Millennium Post

Angels still tread here

Angels still tread here
The 18th Century English poet Alexander Pope till date remains one of the most quoted litterateurs. He started with ‘Essay on Criticism’ and went onto become famous with ‘Rape of the Lock’ and ‘The Dunciad’. One of his most famous lines- fools rush in where the angels fear to tread inspired another Englishman EM Forster to name of his famous novel as ‘Where the Angels Fear to Tread’. The novel was made into a film by yet another Englishman Charles Sturridge in 1991.

Lest the readers think that the purpose of today’s notebook was to discuss English poetry, novels and film-making. That isn’t the slightest idea though. I just thought why were the ‘fools rushing in’ to report on ‘nothing which happened’ at Aligarh Muslim University. I firmly believe that AMU still is home to many an angel. I did not study at Aligarh, however, had the opportunity to visit the campus several times in course of, what they would say in martial vocabulary, call of duty.

About a decade-and-half back I used to frequent Aligarh as the education correspondent for the   paper I used to work for back then- The Pioneer. The lure of the books stacked in Maulana Azad Library, now made famous by a silly piece of journalism, would keep me back on the campus beyond the call of duty. I would pester the public relations officer of the university to get a room  at Old Guest House, and each time that I got an accommodation there I would be reminded that Qurratulain Hyder, the famous Urdu novelist, was born in that bungalow which was then occupied by her father Sajjad Haidar Yildrim, a pioneer of Urdu short story writing.

Her mother Nazar Zahra too was a novelist. Ainee Apa, as Hyder was known, had migrated to Pakistan in 1947 but came back to India in 1960, initially settling down working and writing in Mumbai and then finally to Noida, where she died a few years ago. Ainee Apa truly represented the Aligarh mindset. Though the campus was initially votary for formation of Pakistan, it later came to reject the concept as the new nation degraded into a degenerative fundamentalist anarchy.

Unfortunately a larger section of Indian English-reading intelligentsia has not yet been able to exonerate Aligarh of its intellectual complicity in the formation of Pakistan.

They continue to look at the campus as centre of conservatism bordering to fundamentalism and issues needing no cognisance are blown out of proportion, as in the recent case of the Vice-Chancellor being flayed for possessing ‘anti-women’ mindset.

God bless the grand matriarch of Indian television and self-professed guardian angel of feminism, little did she and her ilk realise that their opinion on ‘space in library’ was of little consequence on the campus. To put the record straight, Aligarh has been a major centre of women education for more than a century, lest you thought that the campus was run by the Ulemah and Quran the only content of curriculum. The presence of women on the huge campus, which occupies 467 hectares, is pretty prominent. There are three halls on the campus where the women resideAbdullah Hall, Sarojini Naidu Hall and the recent addition- the Indira Gandhi Hall.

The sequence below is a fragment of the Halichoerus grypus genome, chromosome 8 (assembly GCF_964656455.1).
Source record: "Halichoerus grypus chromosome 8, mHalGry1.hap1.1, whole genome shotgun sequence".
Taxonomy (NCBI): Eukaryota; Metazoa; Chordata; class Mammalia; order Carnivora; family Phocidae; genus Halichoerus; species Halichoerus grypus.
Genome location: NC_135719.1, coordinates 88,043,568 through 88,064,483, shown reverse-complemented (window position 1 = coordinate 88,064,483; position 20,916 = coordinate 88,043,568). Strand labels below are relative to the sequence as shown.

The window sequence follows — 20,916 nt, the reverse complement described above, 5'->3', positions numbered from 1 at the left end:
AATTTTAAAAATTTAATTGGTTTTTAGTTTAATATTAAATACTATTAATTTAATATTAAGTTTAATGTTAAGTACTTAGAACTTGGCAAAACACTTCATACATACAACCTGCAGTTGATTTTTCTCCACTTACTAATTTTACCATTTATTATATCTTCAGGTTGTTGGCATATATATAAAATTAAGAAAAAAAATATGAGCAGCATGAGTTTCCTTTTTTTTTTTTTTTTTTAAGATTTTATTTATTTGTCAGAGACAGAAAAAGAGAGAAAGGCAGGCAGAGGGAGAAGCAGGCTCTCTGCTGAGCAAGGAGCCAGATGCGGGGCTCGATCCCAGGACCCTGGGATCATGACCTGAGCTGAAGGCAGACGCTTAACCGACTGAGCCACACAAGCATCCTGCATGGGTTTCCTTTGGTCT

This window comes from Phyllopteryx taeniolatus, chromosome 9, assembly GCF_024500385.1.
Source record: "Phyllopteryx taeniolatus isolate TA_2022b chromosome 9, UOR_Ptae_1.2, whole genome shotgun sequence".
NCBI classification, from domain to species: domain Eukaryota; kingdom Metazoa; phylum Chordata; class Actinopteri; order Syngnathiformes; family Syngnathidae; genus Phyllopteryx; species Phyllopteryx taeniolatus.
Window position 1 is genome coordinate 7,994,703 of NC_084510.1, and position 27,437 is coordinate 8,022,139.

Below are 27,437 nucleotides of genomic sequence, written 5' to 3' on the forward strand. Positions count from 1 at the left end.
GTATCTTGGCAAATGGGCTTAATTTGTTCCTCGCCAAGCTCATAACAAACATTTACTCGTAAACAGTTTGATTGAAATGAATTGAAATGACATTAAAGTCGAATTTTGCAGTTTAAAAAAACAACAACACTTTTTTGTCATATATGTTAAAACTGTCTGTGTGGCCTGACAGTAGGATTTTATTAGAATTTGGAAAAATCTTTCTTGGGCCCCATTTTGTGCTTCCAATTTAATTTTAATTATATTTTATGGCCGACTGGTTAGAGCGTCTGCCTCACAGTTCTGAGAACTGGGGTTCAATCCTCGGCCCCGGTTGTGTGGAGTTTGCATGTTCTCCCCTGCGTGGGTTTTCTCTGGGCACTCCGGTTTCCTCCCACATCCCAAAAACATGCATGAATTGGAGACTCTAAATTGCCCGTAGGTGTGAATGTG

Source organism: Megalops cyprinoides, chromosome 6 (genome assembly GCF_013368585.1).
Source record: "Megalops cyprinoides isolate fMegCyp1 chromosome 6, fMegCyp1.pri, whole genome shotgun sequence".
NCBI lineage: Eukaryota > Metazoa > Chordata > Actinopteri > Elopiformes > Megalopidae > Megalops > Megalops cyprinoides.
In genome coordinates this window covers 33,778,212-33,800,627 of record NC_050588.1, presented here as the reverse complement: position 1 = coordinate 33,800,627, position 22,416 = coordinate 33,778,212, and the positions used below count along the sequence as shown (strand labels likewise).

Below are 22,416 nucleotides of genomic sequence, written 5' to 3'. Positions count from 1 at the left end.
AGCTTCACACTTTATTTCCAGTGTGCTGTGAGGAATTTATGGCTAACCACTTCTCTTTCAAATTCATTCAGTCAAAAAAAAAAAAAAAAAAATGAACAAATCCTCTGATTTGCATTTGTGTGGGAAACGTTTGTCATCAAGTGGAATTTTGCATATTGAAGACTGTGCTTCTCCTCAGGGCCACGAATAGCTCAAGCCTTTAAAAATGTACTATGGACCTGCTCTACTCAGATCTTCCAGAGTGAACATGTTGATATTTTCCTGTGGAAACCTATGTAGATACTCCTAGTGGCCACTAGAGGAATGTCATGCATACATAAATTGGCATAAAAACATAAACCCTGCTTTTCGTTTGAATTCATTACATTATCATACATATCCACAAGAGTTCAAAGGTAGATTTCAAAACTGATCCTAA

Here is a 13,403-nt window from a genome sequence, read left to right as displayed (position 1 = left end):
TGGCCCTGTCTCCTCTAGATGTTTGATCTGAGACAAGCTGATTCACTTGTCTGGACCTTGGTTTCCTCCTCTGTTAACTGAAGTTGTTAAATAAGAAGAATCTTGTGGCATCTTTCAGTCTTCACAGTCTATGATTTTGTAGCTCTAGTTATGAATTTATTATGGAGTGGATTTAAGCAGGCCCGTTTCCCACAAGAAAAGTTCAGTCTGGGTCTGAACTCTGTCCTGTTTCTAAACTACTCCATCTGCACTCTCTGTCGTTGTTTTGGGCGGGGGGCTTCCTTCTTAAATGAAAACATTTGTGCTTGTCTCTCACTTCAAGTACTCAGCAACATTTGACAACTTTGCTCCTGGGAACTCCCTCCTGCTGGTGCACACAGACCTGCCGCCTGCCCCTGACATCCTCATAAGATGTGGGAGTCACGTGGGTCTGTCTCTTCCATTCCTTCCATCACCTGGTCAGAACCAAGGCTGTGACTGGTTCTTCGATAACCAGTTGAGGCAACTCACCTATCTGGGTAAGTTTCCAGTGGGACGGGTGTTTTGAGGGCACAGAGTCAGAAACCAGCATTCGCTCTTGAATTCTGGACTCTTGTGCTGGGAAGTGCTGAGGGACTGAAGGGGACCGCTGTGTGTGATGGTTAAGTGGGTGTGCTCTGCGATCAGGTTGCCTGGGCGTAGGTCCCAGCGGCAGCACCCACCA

While Abdullah Hall is for undergraduates with an on campus college and library, Sarojini Naidu Hall is part of the main campus and all the women residents of SN Hall have access to Maulana Azad library despite the fact that they too have an on campus library.

Secondly Azad library is famous for not just the collection of ordinary books but as custodian of several rare manuscripts, which are used by the researchers, both men and women. In fact Abdullah Hall’s library for undergraduate women is older than Azad library.

Isn’t this a case of flogging the wrong horse? It’s a case of missing the woods for the trees. The vice-chancellor is sought to be flogged for making a statement without understanding its context. He was speaking at the installation ceremony of the newly-elected students union of the university, in which the women students too participated with equal enthusiasm.

It’s to the credit of the vice-chancellor and his team that the elections were conducted peacefully. Instead of getting a pat for a job well-done, he is getting flayed. The reader may end-up asking if today’s notebook purports to be in the defence of the incumbent vice-chancellor.

Let me make it clear, I do not know the gentleman and have never had the opportunity of meeting him. However, I know the campus and the university community well. Whenever Aligarh makes an appearance in the headlines it draws my attention and every time I am pained to see a picture which is not the true image of either the campus or the community.

It was time that we from the English print and television media, both the grand editors and sprightly reporters, found time to visit the campus on days when AMU is not in news. It would help us build an opinion about an intellectual movement grounded in academic rigour, scholastic culture and pedagogic debate.

For the big-bindi brandishing women activists for feminine rights it would be an education into how the campus has taken scholarship to the womenfolk who are ordinarily identified with the ‘hijab’ which covers their face.

Aligarh’s cultural integration will happen only with the English reading intelligentsia allowing accommodation and accomplishments to the contribution made by the hoary university in spreading education, if not more certainly not less than any other campus in the country.

The author is with Centre for Reforms, Development & Justice, and is Consulting Editor, Millennium Post
 
Sidharth Mishra

Sidharth Mishra

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